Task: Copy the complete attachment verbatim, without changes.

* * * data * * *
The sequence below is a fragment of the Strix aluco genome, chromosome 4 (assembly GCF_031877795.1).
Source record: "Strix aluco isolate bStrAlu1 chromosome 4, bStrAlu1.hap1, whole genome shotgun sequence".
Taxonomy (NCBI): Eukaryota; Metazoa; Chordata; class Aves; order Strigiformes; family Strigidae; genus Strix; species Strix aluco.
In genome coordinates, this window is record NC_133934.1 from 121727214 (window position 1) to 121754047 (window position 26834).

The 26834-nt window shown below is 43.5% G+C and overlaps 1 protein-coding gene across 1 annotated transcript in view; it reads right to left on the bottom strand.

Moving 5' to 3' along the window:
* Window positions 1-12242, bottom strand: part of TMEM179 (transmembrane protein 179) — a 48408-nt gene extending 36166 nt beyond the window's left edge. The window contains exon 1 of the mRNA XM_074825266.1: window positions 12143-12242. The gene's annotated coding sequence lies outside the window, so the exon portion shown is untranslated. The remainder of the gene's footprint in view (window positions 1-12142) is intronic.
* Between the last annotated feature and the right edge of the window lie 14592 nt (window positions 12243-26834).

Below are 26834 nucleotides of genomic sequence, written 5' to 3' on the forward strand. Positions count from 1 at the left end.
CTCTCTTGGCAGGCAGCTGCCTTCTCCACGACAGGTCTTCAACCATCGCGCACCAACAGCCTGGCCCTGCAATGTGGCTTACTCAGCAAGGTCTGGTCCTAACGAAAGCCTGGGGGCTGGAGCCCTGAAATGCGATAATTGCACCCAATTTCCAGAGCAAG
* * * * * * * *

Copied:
The sequence below is a fragment of the Strix aluco genome, chromosome 4 (assembly GCF_031877795.1).
Source record: "Strix aluco isolate bStrAlu1 chromosome 4, bStrAlu1.hap1, whole genome shotgun sequence".
Taxonomy (NCBI): Eukaryota; Metazoa; Chordata; class Aves; order Strigiformes; family Strigidae; genus Strix; species Strix aluco.
In genome coordinates, this window is record NC_133934.1 from 121727214 (window position 1) to 121754047 (window position 26834).

The 26834-nt window shown below is 43.5% G+C and overlaps 1 protein-coding gene across 1 annotated transcript in view; it reads right to left on the bottom strand.

Moving 5' to 3' along the window:
* Window positions 1-12242, bottom strand: part of TMEM179 (transmembrane protein 179) — a 48408-nt gene extending 36166 nt beyond the window's left edge. The window contains exon 1 of the mRNA XM_074825266.1: window positions 12143-12242. The gene's annotated coding sequence lies outside the window, so the exon portion shown is untranslated. The remainder of the gene's footprint in view (window positions 1-12142) is intronic.
* Between the last annotated feature and the right edge of the window lie 14592 nt (window positions 12243-26834).

Below are 26834 nucleotides of genomic sequence, written 5' to 3' on the forward strand. Positions count from 1 at the left end.
CTCTCTTGGCAGGCAGCTGCCTTCTCCACGACAGGTCTTCAACCATCGCGCACCAACAGCCTGGCCCTGCAATGTGGCTTACTCAGCAAGGTCTGGTCCTAACGAAAGCCTGGGGGCTGGAGCCCTGAAATGCGATAATTGCACCCAATTTCCAGAGCAAG